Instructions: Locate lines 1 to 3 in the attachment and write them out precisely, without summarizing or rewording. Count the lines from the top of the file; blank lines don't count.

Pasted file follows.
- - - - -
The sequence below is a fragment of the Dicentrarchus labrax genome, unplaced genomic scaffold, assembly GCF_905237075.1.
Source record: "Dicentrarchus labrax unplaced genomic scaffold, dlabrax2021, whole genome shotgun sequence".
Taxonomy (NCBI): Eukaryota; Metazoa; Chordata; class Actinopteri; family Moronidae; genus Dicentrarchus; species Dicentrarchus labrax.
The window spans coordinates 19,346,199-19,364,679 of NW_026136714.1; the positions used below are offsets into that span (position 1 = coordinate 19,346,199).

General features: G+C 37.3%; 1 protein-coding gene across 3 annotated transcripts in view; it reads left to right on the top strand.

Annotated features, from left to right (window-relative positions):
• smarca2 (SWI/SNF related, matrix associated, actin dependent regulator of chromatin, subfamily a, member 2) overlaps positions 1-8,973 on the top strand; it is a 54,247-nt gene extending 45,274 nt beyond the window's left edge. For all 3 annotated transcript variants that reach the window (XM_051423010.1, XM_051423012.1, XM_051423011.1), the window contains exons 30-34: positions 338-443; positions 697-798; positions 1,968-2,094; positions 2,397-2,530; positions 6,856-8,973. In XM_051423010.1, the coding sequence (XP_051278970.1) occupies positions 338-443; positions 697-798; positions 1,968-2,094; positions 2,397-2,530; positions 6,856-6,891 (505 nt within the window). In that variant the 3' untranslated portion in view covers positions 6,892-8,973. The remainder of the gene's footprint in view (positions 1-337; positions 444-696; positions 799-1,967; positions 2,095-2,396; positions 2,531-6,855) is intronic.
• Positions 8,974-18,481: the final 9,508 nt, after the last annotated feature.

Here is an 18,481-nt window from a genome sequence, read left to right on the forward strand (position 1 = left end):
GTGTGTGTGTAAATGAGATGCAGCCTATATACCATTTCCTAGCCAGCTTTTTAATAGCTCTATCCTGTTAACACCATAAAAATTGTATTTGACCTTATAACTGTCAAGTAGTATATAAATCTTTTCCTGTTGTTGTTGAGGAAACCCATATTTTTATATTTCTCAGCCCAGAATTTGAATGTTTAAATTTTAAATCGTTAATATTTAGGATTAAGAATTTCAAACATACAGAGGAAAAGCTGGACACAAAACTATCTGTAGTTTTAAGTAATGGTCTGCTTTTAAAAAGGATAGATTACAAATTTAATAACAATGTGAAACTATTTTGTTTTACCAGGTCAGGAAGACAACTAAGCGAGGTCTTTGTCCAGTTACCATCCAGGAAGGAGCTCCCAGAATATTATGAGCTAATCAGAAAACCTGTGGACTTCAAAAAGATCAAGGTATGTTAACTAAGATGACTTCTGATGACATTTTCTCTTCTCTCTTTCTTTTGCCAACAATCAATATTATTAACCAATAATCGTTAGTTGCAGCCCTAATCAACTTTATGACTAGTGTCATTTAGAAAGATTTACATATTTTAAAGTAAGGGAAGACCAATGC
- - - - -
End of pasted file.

The sequence below is a fragment of the Dicentrarchus labrax genome, unplaced genomic scaffold, assembly GCF_905237075.1.
Source record: "Dicentrarchus labrax unplaced genomic scaffold, dlabrax2021, whole genome shotgun sequence".
Taxonomy (NCBI): Eukaryota; Metazoa; Chordata; class Actinopteri; family Moronidae; genus Dicentrarchus; species Dicentrarchus labrax.